Unlike his protégés, the older Simmons left Hollis and lives in Manhattan. He’s a visionary while Run is content. He has worked very hard as an independent businessman, and built a small empire. His vision is probably all that stands between Run-D.M.C. and the facile satisfaction of being local heroes. Like obedient younger brothers, Run, D.M.C., and Jay dutifully do what he wants.

School girl sleazy with classy kinda sassy
Little skirt hanging way up her knee
It was three young ladies in the school gym locker
And I found they were looking at D.

–from “Walk This Way”

Two car stories:

I’m riding with Jay in his Continental, breathing the strawberry and green apple scent of ten pine-tree air fresheners: two hanging from the rear-view mirror, four from the ceiling, and two from each side of the backseat. An ’86 black Cadillac Fleetwood pulls up beside us. The automatic windows of each car lower. Run sticks his head out the passenger-side window of the Fleetwood and yells: “Burger King!”

Run: “I was driving past Daryl Woods on his bicycle one day, and I said, ‘Let me just dis him real quick.’ I pulled over and said, ‘I believe that’s a hard way to get around.’ He said, ‘Perhaps’.”

A fleet of cruisers are assembled in front of D.M.C.’s house. There’s Jay’s back Continental, Run’s black ’96 Buick Riviera, Fat Boy Markie Dee’s silver Mercedes, and, just pulling up, D.M.C.’s black Fleetwood. Fifteen or 20 people from the neighborhood are hanging out around the cars.

“Where’s the kid at?” says Run, and finding me, leads me and D.M.C. inside; no, he tells Mrs. McDaniels, it isn’t necessary to get a pizza. D.M.C.’s brother Al and a light-skinned, freckled guy named Bimmy follow us down to the basement, where a row of two-liter soda bottles and an ice bucket flank candy dishes filled with nuts.

“This is like my waiting room,” says D.M.C., cueing up and scratching a copy of Yellowman and Fathead’s Bad Boy Shanking album on the glass-enclosed stereo. “When people come over, I gotta get up, take a shower, brush my teeth, clean my sneakers, shave. So I tell them to come down here and wait. I’m just living a life, man.” He grins broadly.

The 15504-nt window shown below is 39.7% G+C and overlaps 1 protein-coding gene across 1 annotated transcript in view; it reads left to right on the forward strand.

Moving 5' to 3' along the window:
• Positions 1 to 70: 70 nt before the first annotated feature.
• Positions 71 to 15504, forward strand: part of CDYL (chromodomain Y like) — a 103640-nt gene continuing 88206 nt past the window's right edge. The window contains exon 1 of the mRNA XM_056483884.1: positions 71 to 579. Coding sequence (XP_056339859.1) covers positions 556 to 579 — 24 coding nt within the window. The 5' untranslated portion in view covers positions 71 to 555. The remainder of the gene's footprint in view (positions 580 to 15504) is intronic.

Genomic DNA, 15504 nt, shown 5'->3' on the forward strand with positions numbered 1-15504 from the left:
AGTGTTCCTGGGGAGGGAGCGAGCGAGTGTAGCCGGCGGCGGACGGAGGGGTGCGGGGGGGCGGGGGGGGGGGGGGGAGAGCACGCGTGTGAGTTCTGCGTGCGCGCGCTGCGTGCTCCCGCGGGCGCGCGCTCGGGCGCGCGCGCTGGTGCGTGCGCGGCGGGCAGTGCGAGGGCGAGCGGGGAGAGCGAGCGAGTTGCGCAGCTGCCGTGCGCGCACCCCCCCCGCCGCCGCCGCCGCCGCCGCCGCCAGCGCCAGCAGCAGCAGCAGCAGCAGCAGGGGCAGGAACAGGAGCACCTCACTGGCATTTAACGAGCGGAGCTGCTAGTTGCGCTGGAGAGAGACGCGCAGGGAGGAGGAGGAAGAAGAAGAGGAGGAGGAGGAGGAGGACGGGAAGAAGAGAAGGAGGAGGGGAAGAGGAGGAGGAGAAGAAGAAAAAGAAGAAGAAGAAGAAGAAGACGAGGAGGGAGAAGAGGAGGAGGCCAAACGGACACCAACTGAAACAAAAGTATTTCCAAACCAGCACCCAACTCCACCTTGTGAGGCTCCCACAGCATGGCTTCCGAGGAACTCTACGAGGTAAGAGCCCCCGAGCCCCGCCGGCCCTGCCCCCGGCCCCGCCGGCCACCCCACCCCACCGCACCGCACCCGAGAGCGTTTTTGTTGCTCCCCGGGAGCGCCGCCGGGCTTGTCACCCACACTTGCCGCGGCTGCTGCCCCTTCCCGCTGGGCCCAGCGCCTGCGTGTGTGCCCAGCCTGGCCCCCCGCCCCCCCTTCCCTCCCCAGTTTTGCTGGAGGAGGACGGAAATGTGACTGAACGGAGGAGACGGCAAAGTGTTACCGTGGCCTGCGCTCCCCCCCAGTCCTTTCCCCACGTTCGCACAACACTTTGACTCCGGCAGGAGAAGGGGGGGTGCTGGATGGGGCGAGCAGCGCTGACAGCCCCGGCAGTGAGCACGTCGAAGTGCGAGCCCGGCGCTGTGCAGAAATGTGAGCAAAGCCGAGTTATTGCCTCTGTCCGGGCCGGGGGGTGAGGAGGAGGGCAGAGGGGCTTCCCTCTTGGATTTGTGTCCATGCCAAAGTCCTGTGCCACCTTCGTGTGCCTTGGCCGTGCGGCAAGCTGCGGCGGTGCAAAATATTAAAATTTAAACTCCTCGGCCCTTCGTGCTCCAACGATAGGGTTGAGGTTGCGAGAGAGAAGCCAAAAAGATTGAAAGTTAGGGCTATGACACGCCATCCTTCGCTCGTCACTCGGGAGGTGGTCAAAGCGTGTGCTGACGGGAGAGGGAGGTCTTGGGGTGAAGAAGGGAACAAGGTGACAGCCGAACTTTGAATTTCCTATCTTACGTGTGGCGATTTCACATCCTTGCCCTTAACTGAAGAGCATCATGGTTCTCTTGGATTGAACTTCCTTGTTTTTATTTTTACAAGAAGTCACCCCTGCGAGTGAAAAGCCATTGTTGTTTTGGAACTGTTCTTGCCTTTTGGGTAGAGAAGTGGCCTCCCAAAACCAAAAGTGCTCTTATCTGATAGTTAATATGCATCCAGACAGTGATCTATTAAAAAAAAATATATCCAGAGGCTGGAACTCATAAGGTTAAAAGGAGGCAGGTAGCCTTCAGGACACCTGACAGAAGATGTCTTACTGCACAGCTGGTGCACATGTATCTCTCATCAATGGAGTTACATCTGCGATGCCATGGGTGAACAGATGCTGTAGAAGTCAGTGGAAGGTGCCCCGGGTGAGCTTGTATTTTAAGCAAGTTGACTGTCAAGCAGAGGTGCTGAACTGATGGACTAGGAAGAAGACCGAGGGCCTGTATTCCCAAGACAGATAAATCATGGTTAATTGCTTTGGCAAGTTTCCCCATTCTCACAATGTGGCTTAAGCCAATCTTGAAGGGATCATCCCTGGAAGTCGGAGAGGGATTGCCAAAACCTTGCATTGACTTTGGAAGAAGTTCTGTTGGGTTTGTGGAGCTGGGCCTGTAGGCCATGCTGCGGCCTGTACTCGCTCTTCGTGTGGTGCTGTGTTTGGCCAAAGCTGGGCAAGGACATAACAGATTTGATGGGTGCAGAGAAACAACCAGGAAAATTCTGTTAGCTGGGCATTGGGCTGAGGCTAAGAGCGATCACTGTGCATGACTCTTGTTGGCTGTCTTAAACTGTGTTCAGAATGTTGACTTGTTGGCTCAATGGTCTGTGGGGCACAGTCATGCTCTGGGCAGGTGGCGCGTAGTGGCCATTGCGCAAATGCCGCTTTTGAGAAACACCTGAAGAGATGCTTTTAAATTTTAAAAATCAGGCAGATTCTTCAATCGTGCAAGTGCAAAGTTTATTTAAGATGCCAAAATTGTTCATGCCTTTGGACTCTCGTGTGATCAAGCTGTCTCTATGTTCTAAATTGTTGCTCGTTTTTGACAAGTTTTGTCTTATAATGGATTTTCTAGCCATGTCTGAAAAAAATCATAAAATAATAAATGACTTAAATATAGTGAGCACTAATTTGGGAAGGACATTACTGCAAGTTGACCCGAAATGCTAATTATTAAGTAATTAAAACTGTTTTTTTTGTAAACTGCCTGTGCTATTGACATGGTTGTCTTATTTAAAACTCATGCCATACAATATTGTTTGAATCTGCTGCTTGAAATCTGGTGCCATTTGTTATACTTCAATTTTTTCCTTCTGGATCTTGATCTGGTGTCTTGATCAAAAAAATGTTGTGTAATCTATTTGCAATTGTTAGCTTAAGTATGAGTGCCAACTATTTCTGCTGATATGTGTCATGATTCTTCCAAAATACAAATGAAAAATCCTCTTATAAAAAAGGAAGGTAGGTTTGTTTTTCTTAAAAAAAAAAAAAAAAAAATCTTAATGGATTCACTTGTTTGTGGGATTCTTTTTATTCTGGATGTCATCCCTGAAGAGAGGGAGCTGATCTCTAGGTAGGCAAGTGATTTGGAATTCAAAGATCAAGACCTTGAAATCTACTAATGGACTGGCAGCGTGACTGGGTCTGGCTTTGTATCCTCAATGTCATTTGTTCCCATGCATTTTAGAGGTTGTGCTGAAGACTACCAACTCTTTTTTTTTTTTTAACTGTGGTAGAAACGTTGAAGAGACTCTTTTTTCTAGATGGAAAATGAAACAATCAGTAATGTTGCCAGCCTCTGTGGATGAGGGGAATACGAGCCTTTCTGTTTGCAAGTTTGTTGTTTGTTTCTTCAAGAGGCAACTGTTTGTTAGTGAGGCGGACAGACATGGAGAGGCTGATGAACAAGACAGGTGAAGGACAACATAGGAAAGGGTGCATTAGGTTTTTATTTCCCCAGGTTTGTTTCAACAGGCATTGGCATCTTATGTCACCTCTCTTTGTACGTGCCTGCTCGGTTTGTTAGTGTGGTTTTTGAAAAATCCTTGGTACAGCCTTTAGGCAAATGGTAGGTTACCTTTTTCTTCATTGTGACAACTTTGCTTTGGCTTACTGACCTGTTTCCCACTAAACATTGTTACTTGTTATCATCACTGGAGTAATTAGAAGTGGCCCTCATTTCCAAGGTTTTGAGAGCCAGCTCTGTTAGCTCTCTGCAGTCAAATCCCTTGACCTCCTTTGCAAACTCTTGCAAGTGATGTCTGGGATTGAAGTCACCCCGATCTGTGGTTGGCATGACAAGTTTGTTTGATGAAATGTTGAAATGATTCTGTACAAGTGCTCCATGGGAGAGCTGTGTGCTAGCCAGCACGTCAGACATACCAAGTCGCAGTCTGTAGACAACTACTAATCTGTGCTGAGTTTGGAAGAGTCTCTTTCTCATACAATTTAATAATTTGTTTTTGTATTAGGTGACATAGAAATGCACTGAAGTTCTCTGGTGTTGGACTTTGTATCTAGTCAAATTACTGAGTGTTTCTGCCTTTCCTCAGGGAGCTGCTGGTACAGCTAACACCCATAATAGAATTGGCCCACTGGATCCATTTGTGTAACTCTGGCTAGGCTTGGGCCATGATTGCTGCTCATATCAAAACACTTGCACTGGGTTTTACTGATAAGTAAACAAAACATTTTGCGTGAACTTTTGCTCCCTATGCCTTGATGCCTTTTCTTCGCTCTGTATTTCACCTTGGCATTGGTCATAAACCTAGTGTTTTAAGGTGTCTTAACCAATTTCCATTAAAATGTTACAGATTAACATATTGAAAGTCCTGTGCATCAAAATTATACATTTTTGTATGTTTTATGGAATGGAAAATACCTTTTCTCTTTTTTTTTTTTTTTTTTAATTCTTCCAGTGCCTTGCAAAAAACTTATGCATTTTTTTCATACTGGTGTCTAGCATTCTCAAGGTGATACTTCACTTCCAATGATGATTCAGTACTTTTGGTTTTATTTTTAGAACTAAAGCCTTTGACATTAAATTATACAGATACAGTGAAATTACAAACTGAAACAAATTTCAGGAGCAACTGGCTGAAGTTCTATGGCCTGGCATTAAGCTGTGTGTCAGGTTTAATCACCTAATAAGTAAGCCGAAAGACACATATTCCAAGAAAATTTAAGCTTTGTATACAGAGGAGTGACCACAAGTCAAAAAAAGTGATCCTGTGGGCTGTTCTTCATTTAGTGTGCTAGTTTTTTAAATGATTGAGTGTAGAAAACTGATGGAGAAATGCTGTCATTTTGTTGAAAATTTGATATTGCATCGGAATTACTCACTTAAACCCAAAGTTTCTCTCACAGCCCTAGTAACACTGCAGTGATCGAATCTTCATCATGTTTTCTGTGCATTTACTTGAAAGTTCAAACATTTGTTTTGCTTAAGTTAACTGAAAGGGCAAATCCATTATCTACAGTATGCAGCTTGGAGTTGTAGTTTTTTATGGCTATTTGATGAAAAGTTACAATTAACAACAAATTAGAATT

Like Run, D.M.C. is a hard man to get a word out of. He just doesn’t understand why you want to know, why you aren’t as beatifically content as he is. “Today,” he says, “I ain’t got nothing to worry about. I washed my car, I gave my friend some money, he gonna pay me back tonight.” Five days into kicking cigarettes, he seems happy.

“I used to draw the comic books,” says D.M.C. “Spiderman, the Hulk, Captain America, Superman, and all that. Until I was 12. When I turned 12 I found out about rap and started rapping. First, I was a DJ. I used to DJ in my basement. Then I got tired of deejaying, and I just started writing rhymes. I used to rhyme for hours. Drink a 40-ounce beer, Olde English, and I wouldn’t be able to shut up for the whole day and the whole night. Be rhyming all night loud everywhere I go. Everybody’d tell me, ‘Yo, why don’t you shut up, you been rhyming all night. Shut up, I don’t like this guy he won’t shut up.’ Rapping was more fun than being a DJ for me. ‘Cause I could get on the mike and tell people how devastating I am.”

After a few Yellowman and Fathead tracks, he pulls out an album of old hip-hop instrumentals, and plays a rapless version of Grandmaster Flash’s “Freedom.”

“Remember this?” he asks, and passes the album jackets around. It’s a generic white sleeve, custom decorated as the first record by the Magnificent Super Seven. In different-colored felt-tip pens, Easy Dee (D.M.C.), DJ Run, Terrible Tee, Runny Ray, Capri, Masta Tee Thiggs, and Dougie Bee invested the jacket with their names and their most unguarded hopes. It’s a beautiful artifact of innocence and diligence ,a meticulous enshrinement of seven adolescents’ most prized icons–their names and their dreams.

He’s the better of the best
Best believe he’s the baddest
Perfect timing when I’m climbing
I’m a rhyming apparatus

Lotta guts when he cuts
Girls move their butts
His name is Jay come to play
He must be nuts

–From “Peter Piper”

Jay lives in an apartment in the basement of his mother’s house with his girlfriend and their newborn baby, Jason Jr. Possibly because he’s a new father, Jay seems the most responsible member of the group. In Burger King, he was the only one to throw out his garbage; D.M.C. saw him, looked back at the table, and continued to the checkout counter to deliver autographs. In the pool hall, when Daryl Woods tried to put Danny White Boy and me into a mock lineup, Jay put a stop to it. “I believe if one of my live homeboys came here,” he told Woods, “he’d fuck one of y’all up.” Then, to me: “I don’t even come down here no more. You bring a friend down here, and they try to disrespect you. Ain’t nobody in here anything compared to nothing.”

“I was a wild kid,” he says. “I hung out late. Hung out till the morning sometimes with my friends. I was the motivator. When I was 14, 15, all the big guys would say, ‘Where we going tonight?’ Any event that went down, I was on that train. I stopped being wild when I was 16. I started wanting to go to school all the time, wanting to be into books, When I say wild, I just didn’t care. I was smarter than everybody in my class all the time, so I just felt like I didn’t have to do the work. I was going to school, but I was messing up in school.